Nestled in the back of your head, just behind where your spinal cord attaches to your brain lies a very important region: the cerebellum. Its grooved surface looks strikingly different from the folds of your cerebral cortex. It’s responsible for coordinating movements by combining inputs from your senses via the spinal cord with information from other brain regions.
So when a 24-year old woman walked into a hospital and complained about dizziness and nausea, the doctors were shocked to discover that she was missing a cerebellum.
Neurosurgeon Feng Yu and his colleagues at the Chinese PLA General Hospital of Jinan Military Area Command in Shandong Province reported the woman’s remarkable condition in the journal Brain in late August. “Only eight living cases have been reported prior to this study,” the researchers write.
Image via Wikimedia Commons (Public Domain)
Missing a cerebellum comes with some complications, as one might expect for such a critical brain region. (The regions represents about “10 percent of the brain’s total volume, but contains 50 percent of its neurons,” writes Helen Thompson for The New Scientist.) The woman’s mother reported that her daughter wasn’t able to walk until she was 7 years old, never ran or jumped, and couldn’t speak intelligibly until she was 6. Even today, she has trouble walking steadily. She also has slightly slurred pronunciation related to difficulties with the muscles involved in speech.
Yet, the woman is married and has a daughter of her own. Not surprisingly, people are fascinated by this story: the New Scientist article is so popular it already crashed the site:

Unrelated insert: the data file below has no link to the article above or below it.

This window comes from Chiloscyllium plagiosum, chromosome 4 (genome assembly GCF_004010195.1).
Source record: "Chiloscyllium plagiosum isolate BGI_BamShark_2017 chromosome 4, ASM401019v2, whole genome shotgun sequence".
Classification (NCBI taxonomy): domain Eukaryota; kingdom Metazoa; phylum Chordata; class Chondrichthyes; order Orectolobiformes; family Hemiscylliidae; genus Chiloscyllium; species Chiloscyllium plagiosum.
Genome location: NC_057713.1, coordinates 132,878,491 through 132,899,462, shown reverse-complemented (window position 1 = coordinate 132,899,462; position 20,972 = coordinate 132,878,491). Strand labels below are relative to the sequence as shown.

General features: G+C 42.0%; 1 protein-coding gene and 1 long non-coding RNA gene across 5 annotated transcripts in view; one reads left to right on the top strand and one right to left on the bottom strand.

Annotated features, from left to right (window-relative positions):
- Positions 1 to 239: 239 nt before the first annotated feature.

— Rowan Hooper (@rowhoop) September 11, 2014
Plenty of people are chiming in on Twitter with clever quips and expressions of amazement:
Everything I know is a lie: https://t.co/S1HPqIQBND
— Declan Johnston (@CountSacular) September 11, 2014
— Josh Moon (@Josh_Moon) September 11, 2014
Her case is an illustration of one of the brain’s most fascinating characteristics—the ability to change and compensate for missing parts. An article on io9.com explains this concept of neuroplasticity:
If you lose a finger, for example, the neural representations of the neighboring fingers get bigger. Sever someone’s optic nerve, and the neurons devoted to vision will be co-opted by neurons associated with other cognitive functions. This is one reason blind people tend to have excellent audio acuity.
The researchers note that the woman can help them understand how the cerebellum functions and what parts of the brain take over when it is damaged. Because the cerebellum continues to grow and change after birth, it is vulnerable to disorders that affect brain development. At the very least, her story is an example of the incredible adaptability of life.
Brain scans via Feng Yu et al. 2014 / Brain